How Your Secrecy Can Be the Best Security Layer

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When it comes to protecting your data and your workplace, there are many options for business owners. Your organization can invest countless hours and funds into procuring the best security solutions and systems, but at the end of the day, you may very well be missing one extremely crucial aspect of security. Organizations and businesses run on people. Ensuring that your employees can be trusted to protect your business (the same way that your security system does) can be game-changing, and can help avoid some very sticky situations.

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Secrecy vs. Privacy

As we progress further and further into the digital age, it becomes increasingly clear that in actuality, privacy is the pinnacle of security, not secrecy. Though it may seem like a matter of semantics, these two words have very different meanings when defined:

  • Secrecy is hiding information that can be otherwise easily obtained through simple observation or analysis, while
  • Privacy is preventing the information from being intercepted when it is being shared between two or more parties, especially online.

When put into the context of security (especially digital), we can see that privacy measures are put into place to ensure secrecy. Therefore, you cannot have one without the other. That being said, let’s look at some of the things you and your employees can do about privacy!

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Privacy through Confidentiality

Privacy in and outside of the workplace can have a great impact on the overall security of your business’ information. This is also where educating your employees on how to protect confidential information comes into play. For example, if your organization has added layers of security on the premises (such as electronic access control or keypad locks) it is important that employees and management alike are taught not to give out any information that can be overheard or seen by outside individuals. This includes keypad combinations, the location of the business, and even what kind of security precautions have been taken. Having this information, no matter how insignificant it may seem, can aid an individual with malicious intent to have unchecked access to your organization’s information.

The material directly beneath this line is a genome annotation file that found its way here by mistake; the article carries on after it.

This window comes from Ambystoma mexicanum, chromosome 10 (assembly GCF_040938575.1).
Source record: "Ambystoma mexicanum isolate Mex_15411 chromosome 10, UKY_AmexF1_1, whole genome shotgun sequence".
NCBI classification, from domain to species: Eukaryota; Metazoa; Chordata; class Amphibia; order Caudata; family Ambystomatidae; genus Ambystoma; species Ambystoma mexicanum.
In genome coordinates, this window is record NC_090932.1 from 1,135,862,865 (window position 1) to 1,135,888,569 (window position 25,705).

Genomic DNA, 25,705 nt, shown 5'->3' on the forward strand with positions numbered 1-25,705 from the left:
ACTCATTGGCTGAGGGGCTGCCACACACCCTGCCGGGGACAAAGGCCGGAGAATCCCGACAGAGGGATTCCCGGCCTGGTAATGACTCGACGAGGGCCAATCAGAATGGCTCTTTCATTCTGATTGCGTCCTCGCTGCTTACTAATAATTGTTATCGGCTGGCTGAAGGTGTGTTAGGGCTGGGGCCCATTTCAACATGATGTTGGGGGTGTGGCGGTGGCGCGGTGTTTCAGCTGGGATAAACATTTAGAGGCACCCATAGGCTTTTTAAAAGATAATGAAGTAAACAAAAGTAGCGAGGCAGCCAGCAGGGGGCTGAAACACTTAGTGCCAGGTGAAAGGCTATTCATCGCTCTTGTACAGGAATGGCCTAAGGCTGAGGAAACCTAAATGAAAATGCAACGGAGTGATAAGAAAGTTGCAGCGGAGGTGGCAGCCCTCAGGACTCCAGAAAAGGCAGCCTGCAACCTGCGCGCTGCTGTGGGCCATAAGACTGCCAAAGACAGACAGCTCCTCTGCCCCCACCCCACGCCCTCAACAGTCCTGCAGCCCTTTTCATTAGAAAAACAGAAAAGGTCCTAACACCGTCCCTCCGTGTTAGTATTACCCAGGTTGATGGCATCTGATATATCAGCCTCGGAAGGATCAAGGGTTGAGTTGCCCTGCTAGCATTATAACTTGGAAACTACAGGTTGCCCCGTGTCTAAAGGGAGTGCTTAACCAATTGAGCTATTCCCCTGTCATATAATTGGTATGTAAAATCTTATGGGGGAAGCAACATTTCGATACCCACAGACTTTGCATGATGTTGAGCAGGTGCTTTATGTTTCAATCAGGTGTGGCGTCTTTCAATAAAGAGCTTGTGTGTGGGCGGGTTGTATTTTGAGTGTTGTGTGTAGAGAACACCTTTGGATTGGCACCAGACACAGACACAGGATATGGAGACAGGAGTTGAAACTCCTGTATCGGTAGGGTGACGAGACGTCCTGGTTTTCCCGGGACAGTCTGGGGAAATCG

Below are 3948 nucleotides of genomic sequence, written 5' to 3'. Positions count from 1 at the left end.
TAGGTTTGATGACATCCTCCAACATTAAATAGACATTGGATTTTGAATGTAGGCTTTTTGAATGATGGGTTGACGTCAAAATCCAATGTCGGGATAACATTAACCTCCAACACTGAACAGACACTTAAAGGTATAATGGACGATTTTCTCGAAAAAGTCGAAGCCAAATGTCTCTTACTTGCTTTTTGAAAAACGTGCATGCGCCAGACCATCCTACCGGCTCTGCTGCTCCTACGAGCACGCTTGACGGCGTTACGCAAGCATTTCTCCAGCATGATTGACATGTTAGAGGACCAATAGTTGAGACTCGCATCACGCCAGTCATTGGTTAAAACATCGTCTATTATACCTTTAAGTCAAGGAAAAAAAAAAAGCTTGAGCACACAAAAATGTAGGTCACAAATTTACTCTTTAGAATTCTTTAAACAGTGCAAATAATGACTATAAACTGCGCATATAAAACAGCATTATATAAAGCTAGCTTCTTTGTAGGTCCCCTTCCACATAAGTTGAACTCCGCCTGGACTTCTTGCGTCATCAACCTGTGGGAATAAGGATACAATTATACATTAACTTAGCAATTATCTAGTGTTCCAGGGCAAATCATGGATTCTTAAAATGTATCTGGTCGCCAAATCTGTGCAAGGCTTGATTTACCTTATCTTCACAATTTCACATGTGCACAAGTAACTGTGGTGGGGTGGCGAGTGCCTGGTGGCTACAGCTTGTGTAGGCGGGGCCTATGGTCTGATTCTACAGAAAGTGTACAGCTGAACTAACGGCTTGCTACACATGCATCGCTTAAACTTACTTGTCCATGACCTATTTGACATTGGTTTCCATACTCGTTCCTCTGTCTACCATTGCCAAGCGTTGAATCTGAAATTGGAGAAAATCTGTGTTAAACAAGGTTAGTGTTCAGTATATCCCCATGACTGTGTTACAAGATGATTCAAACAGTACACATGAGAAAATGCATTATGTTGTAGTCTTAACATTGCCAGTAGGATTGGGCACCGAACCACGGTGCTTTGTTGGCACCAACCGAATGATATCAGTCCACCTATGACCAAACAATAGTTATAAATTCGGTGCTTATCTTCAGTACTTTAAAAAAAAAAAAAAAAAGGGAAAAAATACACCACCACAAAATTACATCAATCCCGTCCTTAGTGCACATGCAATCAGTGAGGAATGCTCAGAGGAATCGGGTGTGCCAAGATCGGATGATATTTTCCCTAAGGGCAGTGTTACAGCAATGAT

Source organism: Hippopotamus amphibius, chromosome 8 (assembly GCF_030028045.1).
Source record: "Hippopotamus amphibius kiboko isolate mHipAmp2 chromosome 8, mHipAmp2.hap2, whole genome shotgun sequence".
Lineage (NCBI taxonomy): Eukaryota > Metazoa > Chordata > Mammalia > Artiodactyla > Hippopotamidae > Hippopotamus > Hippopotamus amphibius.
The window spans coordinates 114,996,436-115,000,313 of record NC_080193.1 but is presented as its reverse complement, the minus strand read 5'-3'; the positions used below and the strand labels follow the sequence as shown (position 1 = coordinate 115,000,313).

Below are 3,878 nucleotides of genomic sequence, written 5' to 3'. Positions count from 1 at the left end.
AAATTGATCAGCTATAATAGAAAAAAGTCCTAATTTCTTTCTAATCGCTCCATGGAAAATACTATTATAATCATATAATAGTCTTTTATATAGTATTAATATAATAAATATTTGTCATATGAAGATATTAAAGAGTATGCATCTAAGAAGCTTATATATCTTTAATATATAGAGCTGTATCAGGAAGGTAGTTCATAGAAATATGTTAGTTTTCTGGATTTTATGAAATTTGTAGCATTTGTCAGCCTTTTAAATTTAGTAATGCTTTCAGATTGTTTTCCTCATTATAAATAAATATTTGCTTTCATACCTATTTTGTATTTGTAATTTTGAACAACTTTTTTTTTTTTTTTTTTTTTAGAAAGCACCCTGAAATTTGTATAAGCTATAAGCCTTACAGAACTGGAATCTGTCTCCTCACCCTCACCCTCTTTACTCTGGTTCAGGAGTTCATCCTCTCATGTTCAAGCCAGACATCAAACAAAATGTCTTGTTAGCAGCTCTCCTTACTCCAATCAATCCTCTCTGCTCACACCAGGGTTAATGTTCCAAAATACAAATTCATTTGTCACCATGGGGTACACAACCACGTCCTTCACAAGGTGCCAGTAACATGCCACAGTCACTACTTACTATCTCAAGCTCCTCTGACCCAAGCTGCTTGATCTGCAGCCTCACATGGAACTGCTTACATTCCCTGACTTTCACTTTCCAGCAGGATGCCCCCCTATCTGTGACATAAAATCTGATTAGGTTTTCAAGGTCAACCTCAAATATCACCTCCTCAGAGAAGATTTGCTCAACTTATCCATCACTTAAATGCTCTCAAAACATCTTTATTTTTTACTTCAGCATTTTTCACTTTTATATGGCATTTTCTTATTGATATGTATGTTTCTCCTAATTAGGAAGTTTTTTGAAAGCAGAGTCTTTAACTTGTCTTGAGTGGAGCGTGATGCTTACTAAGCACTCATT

That being said, if one of your employees must give out information of this nature, be sure to educate them on how they can do it safely. This includes things like:

  • Not saying passwords, combinations, or giving insights about security protocols out loud, especially in public settings.
  • If sending private information online, be sure that the Wi-Fi network that is being used is a secure one. If no secure network is available, use a trustworthy VPN.

Why Personal Privacy Matters

Privacy and secrecy must be kept in mind, no matter if you are part of a highly specialized organization, or just want to further ensure the security of your personal information. Oftentimes, access to personal information, especially digital, means a way into your workplace data.

Protecting your personal information can be as easy as keeping passwords and login information organized. To read more about how you can do this, check out From Our Lock Experts: How to Organize Combinations and Passwords.